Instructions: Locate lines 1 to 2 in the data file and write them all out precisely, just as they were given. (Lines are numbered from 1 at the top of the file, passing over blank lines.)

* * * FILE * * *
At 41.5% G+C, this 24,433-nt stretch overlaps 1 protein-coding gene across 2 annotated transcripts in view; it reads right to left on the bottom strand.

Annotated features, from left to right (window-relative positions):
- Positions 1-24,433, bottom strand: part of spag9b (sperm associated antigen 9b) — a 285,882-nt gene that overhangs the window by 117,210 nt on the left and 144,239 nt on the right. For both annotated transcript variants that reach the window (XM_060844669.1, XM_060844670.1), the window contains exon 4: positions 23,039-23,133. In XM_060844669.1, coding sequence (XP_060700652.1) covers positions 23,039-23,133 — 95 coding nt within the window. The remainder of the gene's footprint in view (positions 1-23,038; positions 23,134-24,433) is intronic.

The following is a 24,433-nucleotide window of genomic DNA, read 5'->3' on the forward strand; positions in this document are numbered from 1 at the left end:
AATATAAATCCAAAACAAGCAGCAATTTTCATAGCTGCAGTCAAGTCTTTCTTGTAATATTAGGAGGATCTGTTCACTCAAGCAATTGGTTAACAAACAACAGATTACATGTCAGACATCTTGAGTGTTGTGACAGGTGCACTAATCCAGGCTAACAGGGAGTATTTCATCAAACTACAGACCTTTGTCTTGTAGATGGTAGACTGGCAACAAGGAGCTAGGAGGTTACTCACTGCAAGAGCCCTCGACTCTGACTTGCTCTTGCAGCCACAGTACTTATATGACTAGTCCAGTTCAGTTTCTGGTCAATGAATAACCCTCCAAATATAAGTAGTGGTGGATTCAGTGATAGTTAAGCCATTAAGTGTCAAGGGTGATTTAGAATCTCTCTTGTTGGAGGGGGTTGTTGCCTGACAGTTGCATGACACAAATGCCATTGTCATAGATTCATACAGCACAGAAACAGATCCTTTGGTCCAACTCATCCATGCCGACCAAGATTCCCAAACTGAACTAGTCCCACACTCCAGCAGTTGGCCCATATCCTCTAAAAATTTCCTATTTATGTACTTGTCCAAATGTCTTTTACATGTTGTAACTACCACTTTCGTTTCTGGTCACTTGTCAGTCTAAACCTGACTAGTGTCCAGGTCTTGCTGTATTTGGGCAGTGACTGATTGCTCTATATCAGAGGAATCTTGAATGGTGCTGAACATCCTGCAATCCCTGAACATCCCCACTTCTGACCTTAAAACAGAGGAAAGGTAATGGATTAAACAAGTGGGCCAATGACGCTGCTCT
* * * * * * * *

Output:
At 41.5% G+C, this 24,433-nt stretch overlaps 1 protein-coding gene across 2 annotated transcripts in view; it reads right to left on the bottom strand.

Annotated features, from left to right (window-relative positions):